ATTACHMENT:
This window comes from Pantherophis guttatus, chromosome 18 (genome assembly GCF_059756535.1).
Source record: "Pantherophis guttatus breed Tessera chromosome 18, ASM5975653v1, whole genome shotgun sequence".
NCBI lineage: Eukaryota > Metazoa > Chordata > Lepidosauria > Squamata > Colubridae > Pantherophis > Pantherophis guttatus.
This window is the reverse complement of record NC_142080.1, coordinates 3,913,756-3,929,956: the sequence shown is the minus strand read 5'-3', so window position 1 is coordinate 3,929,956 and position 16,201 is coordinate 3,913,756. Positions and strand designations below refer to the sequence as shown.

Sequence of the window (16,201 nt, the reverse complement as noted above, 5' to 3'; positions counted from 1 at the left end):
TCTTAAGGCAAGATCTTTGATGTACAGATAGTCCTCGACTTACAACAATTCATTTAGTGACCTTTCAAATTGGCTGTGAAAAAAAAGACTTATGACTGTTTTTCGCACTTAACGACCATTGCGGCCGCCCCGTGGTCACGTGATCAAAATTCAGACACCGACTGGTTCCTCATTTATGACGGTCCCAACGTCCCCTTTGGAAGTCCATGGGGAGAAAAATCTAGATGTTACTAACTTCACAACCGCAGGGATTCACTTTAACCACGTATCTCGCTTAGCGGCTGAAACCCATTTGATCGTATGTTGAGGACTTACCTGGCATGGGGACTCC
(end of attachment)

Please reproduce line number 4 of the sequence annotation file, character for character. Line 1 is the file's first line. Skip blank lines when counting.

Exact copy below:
This window is the reverse complement of record NC_142080.1, coordinates 3,913,756-3,929,956: the sequence shown is the minus strand read 5'-3', so window position 1 is coordinate 3,929,956 and position 16,201 is coordinate 3,913,756. Positions and strand designations below refer to the sequence as shown.